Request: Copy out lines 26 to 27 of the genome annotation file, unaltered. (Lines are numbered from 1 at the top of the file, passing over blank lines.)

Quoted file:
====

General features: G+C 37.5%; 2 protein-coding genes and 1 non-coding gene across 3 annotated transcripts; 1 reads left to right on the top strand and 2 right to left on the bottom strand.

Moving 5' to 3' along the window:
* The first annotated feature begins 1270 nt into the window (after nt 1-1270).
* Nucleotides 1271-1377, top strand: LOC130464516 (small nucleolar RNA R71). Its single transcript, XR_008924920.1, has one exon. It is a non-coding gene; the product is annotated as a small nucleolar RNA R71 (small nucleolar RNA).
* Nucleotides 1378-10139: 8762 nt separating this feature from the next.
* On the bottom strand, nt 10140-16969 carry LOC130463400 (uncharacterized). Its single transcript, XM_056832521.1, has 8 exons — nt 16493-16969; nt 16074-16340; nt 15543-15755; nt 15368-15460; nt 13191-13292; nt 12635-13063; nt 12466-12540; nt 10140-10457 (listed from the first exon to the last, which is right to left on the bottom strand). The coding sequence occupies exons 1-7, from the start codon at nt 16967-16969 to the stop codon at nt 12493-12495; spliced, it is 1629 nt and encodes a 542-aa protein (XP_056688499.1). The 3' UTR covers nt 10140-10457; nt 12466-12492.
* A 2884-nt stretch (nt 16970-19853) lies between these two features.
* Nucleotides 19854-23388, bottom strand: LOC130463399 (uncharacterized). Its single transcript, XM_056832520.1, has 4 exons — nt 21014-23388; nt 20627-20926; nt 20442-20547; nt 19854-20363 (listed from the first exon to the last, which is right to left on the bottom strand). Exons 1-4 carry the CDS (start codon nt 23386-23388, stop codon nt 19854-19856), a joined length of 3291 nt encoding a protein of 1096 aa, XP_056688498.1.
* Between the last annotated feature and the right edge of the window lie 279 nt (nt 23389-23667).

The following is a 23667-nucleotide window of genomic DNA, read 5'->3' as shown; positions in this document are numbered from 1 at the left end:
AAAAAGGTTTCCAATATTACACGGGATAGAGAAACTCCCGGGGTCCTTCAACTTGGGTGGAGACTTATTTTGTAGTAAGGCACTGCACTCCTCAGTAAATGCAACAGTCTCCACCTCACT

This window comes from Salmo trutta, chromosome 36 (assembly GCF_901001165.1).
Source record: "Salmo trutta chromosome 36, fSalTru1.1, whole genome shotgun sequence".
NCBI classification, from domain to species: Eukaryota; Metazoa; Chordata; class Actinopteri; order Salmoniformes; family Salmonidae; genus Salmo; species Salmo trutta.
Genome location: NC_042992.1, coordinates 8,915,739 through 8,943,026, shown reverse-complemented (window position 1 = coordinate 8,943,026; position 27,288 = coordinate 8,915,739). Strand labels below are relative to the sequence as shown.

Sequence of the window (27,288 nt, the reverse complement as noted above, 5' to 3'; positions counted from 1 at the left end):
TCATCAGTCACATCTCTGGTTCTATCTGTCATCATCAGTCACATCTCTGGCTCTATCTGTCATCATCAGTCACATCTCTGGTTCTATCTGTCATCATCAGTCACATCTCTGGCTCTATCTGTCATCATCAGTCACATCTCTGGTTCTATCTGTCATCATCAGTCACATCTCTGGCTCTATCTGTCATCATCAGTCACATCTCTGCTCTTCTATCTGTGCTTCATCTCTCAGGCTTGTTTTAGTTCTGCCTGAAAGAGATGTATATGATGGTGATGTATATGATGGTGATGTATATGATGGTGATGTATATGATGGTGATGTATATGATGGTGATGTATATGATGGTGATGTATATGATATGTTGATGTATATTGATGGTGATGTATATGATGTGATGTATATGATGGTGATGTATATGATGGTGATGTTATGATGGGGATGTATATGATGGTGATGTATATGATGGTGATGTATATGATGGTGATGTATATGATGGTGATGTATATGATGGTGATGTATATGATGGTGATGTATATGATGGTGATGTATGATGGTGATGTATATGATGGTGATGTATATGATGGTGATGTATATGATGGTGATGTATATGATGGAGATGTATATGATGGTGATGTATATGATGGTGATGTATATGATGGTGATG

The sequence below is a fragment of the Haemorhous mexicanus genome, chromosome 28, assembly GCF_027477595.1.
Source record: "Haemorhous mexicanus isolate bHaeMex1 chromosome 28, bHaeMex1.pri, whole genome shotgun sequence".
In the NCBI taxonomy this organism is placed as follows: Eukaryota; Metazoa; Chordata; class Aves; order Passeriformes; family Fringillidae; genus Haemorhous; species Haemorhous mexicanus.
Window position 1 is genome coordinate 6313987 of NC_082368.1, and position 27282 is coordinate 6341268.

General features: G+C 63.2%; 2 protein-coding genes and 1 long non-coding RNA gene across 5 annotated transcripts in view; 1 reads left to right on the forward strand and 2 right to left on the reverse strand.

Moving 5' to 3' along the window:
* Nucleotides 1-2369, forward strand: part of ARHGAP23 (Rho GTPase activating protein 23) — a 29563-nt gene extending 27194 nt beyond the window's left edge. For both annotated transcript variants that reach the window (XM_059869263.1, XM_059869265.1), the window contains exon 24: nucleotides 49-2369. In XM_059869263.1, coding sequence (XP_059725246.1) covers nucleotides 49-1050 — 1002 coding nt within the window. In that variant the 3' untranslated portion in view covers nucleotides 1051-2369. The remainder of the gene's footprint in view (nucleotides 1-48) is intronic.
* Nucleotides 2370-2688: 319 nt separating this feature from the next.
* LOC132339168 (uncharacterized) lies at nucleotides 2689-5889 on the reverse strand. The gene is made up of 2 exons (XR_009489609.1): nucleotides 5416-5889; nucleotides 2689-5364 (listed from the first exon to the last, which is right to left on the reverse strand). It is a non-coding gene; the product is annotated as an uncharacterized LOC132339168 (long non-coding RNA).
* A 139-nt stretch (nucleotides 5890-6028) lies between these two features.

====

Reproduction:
* LOC132339168 (uncharacterized) lies at nucleotides 2689-5889 on the reverse strand. The gene is made up of 2 exons (XR_009489609.1): nucleotides 5416-5889; nucleotides 2689-5364 (listed from the first exon to the last, which is right to left on the reverse strand). It is a non-coding gene; the product is annotated as an uncharacterized LOC132339168 (long non-coding RNA).
* A 139-nt stretch (nucleotides 5890-6028) lies between these two features.